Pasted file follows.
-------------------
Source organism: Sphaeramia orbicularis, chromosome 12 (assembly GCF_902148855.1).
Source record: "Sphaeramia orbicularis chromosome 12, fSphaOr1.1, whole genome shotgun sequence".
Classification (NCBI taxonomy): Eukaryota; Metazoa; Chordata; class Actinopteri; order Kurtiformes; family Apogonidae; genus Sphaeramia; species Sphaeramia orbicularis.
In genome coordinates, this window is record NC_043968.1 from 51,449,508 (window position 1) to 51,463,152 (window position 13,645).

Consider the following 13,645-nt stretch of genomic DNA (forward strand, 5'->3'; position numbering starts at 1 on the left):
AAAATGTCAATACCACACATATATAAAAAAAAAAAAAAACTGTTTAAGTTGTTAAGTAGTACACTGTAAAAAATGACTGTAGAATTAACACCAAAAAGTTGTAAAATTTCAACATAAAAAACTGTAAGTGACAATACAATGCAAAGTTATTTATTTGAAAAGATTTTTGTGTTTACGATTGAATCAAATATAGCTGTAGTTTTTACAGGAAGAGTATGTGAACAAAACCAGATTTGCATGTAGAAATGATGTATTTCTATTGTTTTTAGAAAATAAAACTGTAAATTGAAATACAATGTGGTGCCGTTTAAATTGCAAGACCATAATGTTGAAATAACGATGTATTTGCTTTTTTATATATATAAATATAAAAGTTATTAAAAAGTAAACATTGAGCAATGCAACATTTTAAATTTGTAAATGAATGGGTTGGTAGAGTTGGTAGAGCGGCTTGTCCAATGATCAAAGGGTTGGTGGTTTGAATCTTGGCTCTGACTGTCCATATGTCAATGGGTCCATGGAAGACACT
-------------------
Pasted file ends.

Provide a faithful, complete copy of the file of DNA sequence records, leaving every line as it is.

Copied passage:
Source organism: Sphaeramia orbicularis, chromosome 12 (assembly GCF_902148855.1).
Source record: "Sphaeramia orbicularis chromosome 12, fSphaOr1.1, whole genome shotgun sequence".
Classification (NCBI taxonomy): Eukaryota; Metazoa; Chordata; class Actinopteri; order Kurtiformes; family Apogonidae; genus Sphaeramia; species Sphaeramia orbicularis.
In genome coordinates, this window is record NC_043968.1 from 51,449,508 (window position 1) to 51,463,152 (window position 13,645).

Consider the following 13,645-nt stretch of genomic DNA (forward strand, 5'->3'; position numbering starts at 1 on the left):
AAAATGTCAATACCACACATATATAAAAAAAAAAAAAAACTGTTTAAGTTGTTAAGTAGTACACTGTAAAAAATGACTGTAGAATTAACACCAAAAAGTTGTAAAATTTCAACATAAAAAACTGTAAGTGACAATACAATGCAAAGTTATTTATTTGAAAAGATTTTTGTGTTTACGATTGAATCAAATATAGCTGTAGTTTTTACAGGAAGAGTATGTGAACAAAACCAGATTTGCATGTAGAAATGATGTATTTCTATTGTTTTTAGAAAATAAAACTGTAAATTGAAATACAATGTGGTGCCGTTTAAATTGCAAGACCATAATGTTGAAATAACGATGTATTTGCTTTTTTATATATATAAATATAAAAGTTATTAAAAAGTAAACATTGAGCAATGCAACATTTTAAATTTGTAAATGAATGGGTTGGTAGAGTTGGTAGAGCGGCTTGTCCAATGATCAAAGGGTTGGTGGTTTGAATCTTGGCTCTGACTGTCCATATGTCAATGGGTCCATGGAAGACACT